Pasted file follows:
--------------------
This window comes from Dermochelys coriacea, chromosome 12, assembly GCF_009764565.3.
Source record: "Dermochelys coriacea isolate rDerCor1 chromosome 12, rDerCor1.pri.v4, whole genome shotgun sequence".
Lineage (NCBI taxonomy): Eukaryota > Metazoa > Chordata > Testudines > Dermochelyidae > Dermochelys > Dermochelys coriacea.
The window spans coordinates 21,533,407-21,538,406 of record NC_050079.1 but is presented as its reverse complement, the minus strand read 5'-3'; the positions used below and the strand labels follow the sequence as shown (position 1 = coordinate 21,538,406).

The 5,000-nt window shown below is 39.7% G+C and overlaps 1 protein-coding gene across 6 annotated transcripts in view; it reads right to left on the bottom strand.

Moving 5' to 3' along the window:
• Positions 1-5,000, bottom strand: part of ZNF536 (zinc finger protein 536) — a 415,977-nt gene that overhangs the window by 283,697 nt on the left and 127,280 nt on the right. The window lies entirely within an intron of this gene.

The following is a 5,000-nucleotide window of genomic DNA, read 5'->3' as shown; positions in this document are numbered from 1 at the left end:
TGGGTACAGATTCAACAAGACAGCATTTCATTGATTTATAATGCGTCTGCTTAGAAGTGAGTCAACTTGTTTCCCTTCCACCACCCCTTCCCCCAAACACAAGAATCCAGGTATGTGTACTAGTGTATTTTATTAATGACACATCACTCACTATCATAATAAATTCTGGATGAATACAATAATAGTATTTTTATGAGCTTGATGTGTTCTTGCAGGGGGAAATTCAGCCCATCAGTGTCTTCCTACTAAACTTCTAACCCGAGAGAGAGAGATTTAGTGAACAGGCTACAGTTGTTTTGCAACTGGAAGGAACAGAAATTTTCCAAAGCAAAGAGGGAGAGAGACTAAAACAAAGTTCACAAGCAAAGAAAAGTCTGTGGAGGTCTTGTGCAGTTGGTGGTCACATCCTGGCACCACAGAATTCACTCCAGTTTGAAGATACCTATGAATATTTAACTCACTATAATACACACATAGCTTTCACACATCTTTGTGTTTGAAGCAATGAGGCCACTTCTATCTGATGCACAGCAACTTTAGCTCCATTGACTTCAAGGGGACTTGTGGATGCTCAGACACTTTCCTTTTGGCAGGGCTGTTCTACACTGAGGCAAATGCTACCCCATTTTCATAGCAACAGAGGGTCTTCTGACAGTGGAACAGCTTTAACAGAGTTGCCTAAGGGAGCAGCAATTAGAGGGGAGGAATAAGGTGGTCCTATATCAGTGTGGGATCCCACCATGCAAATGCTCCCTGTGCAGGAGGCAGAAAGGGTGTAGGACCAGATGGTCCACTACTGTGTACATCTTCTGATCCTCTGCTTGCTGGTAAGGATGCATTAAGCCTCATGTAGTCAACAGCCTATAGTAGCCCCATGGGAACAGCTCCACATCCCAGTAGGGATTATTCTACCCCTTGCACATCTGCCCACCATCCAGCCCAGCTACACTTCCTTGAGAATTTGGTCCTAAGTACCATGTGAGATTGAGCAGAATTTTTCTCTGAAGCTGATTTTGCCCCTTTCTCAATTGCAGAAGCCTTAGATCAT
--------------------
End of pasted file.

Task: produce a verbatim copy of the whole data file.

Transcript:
This window comes from Dermochelys coriacea, chromosome 12, assembly GCF_009764565.3.
Source record: "Dermochelys coriacea isolate rDerCor1 chromosome 12, rDerCor1.pri.v4, whole genome shotgun sequence".
Lineage (NCBI taxonomy): Eukaryota > Metazoa > Chordata > Testudines > Dermochelyidae > Dermochelys > Dermochelys coriacea.
The window spans coordinates 21,533,407-21,538,406 of record NC_050079.1 but is presented as its reverse complement, the minus strand read 5'-3'; the positions used below and the strand labels follow the sequence as shown (position 1 = coordinate 21,538,406).

The 5,000-nt window shown below is 39.7% G+C and overlaps 1 protein-coding gene across 6 annotated transcripts in view; it reads right to left on the bottom strand.

Moving 5' to 3' along the window:
• Positions 1-5,000, bottom strand: part of ZNF536 (zinc finger protein 536) — a 415,977-nt gene that overhangs the window by 283,697 nt on the left and 127,280 nt on the right. The window lies entirely within an intron of this gene.

The following is a 5,000-nucleotide window of genomic DNA, read 5'->3' as shown; positions in this document are numbered from 1 at the left end:
TGGGTACAGATTCAACAAGACAGCATTTCATTGATTTATAATGCGTCTGCTTAGAAGTGAGTCAACTTGTTTCCCTTCCACCACCCCTTCCCCCAAACACAAGAATCCAGGTATGTGTACTAGTGTATTTTATTAATGACACATCACTCACTATCATAATAAATTCTGGATGAATACAATAATAGTATTTTTATGAGCTTGATGTGTTCTTGCAGGGGGAAATTCAGCCCATCAGTGTCTTCCTACTAAACTTCTAACCCGAGAGAGAGAGATTTAGTGAACAGGCTACAGTTGTTTTGCAACTGGAAGGAACAGAAATTTTCCAAAGCAAAGAGGGAGAGAGACTAAAACAAAGTTCACAAGCAAAGAAAAGTCTGTGGAGGTCTTGTGCAGTTGGTGGTCACATCCTGGCACCACAGAATTCACTCCAGTTTGAAGATACCTATGAATATTTAACTCACTATAATACACACATAGCTTTCACACATCTTTGTGTTTGAAGCAATGAGGCCACTTCTATCTGATGCACAGCAACTTTAGCTCCATTGACTTCAAGGGGACTTGTGGATGCTCAGACACTTTCCTTTTGGCAGGGCTGTTCTACACTGAGGCAAATGCTACCCCATTTTCATAGCAACAGAGGGTCTTCTGACAGTGGAACAGCTTTAACAGAGTTGCCTAAGGGAGCAGCAATTAGAGGGGAGGAATAAGGTGGTCCTATATCAGTGTGGGATCCCACCATGCAAATGCTCCCTGTGCAGGAGGCAGAAAGGGTGTAGGACCAGATGGTCCACTACTGTGTACATCTTCTGATCCTCTGCTTGCTGGTAAGGATGCATTAAGCCTCATGTAGTCAACAGCCTATAGTAGCCCCATGGGAACAGCTCCACATCCCAGTAGGGATTATTCTACCCCTTGCACATCTGCCCACCATCCAGCCCAGCTACACTTCCTTGAGAATTTGGTCCTAAGTACCATGTGAGATTGAGCAGAATTTTTCTCTGAAGCTGATTTTGCCCCTTTCTCAATTGCAGAAGCCTTAGATCAT